Terraingently rolling savanna in north; central hills; southern plateau; low coastal plain with extensive lagoons and marshes
mostly flat to dissected, undulating plains; hills in west and southeast
Elevation extremesmean elevation: 236 m
elevation extremes: lowest point: Atlantic Ocean 0 m
highest point: Mont Agou 986 m
mean elevation: 297 m
elevation extremes: lowest point: Mouhoun (Black Volta) River 200 m
highest point: Tena Kourou 749 m
Natural resourcesphosphates, limestone, marble, arable land
manganese, limestone, marble; small deposits of gold, phosphates, pumice, salt
Land useagricultural land: 67.4%
arable land 45.2%; permanent crops 3.8%; permanent pasture 18.4%
forest: 4.9%
other: 27.7% (2011 est.)
agricultural land: 43%
arable land 20.8%; permanent crops 0.3%; permanent pasture 21.9%
forest: 20.4%
other: 36.6% (2011 est.)
Irrigated land70 sq km (2012)
550 sq km (2012)
Natural hazardshot, dry harmattan wind can reduce visibility in north during winter; periodic droughts
recurring droughts
Environment - current issuesdeforestation attributable to slash-and-burn agriculture and the use of wood for fuel; water pollution presents health hazards and hinders the fishing industry; air pollution increasing in urban areas
recent droughts and desertification severely affecting agricultural activities, population distribution, and the economy; overgrazing; soil degradation; deforestation
Environment - international agreementsparty to: Biodiversity, Climate Change, Climate Change-Kyoto Protocol, Desertification, Endangered Species, Law of the Sea, Ozone Layer Protection, Ship Pollution, Tropical Timber 83, Tropical Timber 94, Wetlands, Whaling
signed, but not ratified: none of the selected agreements
party to: Biodiversity, Climate Change, Climate Change-Kyoto Protocol, Desertification, Endangered Species, Hazardous Wastes, Law of the Sea, Marine Life Conservation, Ozone Layer Protection, Wetlands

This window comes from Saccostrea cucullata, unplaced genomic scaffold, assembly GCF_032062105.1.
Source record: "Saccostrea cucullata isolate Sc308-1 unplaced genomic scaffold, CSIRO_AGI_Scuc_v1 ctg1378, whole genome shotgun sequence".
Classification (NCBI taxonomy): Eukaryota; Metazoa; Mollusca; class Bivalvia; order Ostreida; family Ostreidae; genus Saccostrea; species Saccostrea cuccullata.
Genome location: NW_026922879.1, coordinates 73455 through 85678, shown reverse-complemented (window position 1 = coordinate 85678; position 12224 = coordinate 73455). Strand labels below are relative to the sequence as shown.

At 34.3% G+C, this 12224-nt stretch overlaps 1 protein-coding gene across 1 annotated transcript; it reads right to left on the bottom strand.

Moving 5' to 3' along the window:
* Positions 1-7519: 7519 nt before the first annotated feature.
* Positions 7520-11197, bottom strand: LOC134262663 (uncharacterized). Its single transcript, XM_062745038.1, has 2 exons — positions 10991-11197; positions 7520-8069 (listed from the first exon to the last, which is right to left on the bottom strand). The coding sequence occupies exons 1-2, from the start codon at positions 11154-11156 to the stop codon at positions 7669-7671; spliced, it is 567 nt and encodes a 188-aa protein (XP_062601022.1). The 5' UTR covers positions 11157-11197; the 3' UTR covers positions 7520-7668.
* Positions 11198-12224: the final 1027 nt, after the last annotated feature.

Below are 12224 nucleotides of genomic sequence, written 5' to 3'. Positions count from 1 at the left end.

signed, but not ratified: none of the selected agreements
Geography - notethe country's length allows it to stretch through six distinct geographic regions; climate varies from tropical to savanna
landlocked savanna cut by the three principal rivers of the Black, Red, and White Voltas

Demographics

TogoBurkina Faso
Population7,756,937
note: estimates for this country explicitly take into account the effects of excess mortality due to AIDS; this can result in lower life expectancy, higher infant mortality, higher death rates, lower population growth rates, and changes in the distribution of population by age and sex than would otherwise be expected (July 2016 est.)
19,512,533
note: estimates for this country explicitly take into account the effects of excess mortality due to AIDS; this can result in lower life expectancy, higher infant mortality, higher death rates, lower population growth rates, and changes in the distribution of population by age and sex than would otherwise be expected (July 2016 est.)
Age structure0-14 years: 40.44% (male 1,573,363/female 1,563,267)
15-24 years: 19.34% (male 749,002/female 751,571)
25-54 years: 32.58% (male 1,255,524/female 1,271,804)
55-64 years: 4.27% (male 156,249/female 175,089)
65 years and over: 3.37% (male 112,845/female 148,223) (2016 est.)
0-14 years: 45.04% (male 4,402,311/female 4,386,518)
15-24 years: 20.08% (male 1,966,644/female 1,951,722)